Extended access lists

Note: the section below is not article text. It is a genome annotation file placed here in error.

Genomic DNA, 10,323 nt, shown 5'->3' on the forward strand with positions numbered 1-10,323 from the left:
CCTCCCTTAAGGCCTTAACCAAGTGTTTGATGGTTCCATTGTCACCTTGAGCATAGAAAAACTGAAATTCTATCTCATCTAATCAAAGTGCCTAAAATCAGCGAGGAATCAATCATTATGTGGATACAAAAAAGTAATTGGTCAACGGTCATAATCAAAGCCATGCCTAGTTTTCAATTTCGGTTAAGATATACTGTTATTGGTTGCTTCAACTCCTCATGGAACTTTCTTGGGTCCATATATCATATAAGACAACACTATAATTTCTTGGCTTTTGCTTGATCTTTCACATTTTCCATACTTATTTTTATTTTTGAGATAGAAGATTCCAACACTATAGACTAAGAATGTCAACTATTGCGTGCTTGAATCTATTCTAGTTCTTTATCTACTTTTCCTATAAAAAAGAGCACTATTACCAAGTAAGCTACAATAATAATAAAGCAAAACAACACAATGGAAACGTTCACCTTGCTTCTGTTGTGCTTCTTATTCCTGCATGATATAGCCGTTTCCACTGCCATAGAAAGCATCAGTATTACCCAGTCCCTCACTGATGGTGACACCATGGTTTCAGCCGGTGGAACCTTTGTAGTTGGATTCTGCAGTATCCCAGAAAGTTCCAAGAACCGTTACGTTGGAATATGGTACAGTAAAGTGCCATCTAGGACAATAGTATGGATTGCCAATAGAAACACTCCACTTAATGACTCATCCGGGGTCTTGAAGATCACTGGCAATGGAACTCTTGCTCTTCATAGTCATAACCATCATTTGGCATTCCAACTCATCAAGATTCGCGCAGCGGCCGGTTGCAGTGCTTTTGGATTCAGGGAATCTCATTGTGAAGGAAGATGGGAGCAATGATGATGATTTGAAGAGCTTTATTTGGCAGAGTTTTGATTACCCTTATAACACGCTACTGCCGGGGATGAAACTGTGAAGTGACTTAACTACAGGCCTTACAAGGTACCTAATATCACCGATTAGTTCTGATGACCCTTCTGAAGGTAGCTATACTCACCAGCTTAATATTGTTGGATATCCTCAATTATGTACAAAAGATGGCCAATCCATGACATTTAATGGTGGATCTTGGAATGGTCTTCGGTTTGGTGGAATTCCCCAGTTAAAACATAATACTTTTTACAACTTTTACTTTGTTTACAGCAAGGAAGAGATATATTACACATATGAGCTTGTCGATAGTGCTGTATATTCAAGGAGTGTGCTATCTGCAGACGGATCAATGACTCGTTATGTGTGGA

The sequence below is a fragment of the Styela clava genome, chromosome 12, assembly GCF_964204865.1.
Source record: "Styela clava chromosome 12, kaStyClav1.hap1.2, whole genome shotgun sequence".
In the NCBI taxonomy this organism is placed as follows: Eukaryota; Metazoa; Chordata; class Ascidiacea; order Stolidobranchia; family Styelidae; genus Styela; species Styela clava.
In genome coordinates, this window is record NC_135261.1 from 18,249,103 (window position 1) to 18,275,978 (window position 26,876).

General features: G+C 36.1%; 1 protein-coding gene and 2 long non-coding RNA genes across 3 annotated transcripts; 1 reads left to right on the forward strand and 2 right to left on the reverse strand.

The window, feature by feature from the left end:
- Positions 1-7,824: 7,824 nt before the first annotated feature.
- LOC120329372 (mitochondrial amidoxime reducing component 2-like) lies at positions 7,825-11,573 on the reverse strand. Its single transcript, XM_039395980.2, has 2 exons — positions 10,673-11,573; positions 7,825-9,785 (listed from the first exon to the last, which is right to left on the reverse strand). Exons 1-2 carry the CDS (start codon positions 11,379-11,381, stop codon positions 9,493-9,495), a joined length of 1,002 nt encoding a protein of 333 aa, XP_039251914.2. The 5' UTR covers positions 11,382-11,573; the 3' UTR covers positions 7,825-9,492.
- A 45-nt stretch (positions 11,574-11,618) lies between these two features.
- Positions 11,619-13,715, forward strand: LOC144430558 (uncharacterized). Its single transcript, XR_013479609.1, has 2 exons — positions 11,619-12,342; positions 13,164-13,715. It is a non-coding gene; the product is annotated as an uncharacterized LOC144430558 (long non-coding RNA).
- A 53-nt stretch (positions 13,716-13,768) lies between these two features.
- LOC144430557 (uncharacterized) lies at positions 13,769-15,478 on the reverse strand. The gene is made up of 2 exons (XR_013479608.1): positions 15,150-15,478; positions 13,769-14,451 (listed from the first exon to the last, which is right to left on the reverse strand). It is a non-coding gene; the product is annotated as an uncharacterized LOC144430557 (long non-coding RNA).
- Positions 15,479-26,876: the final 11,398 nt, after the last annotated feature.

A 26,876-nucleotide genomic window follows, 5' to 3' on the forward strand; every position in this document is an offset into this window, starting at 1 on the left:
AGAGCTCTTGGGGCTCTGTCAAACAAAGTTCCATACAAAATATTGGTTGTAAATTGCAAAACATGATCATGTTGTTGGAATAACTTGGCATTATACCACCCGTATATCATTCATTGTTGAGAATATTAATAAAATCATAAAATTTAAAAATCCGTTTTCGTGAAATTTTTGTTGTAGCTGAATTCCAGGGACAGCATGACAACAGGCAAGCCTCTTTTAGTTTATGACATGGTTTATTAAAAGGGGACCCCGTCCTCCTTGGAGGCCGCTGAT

I mentioned in Chapter 1 that one policy tool network administrators have at their disposal is control over the type of packets that flow through a router. We looked at examples where it was necessary to restrict the kinds of packets passing through a router to specific protocols such as HTTP (web) or SSL packets. To implement this, we need to build a policy set that includes a variety of different kinds of IP packets. We can’t do this with standard access lists because they deal with only IP addresses, sets of IP addresses, or network numbers, and not with the nature of the packets themselves. Although we saw how to use standard access lists to do packet filtering in the last example, there too we could only specify the hosts that are allowed to send IP traffic through a specific interface. There was no way to narrow down the kind of packets in a policy set to specific protocols such as TCP or UDP, specific protocol port numbers, or specific relationships between sets of IP addresses. Standard access lists allow all or nothing. To do packet filtering at a finer level of granularity, we need a way to extend the standard access list to include things like protocol, port number, and destination IP addresses .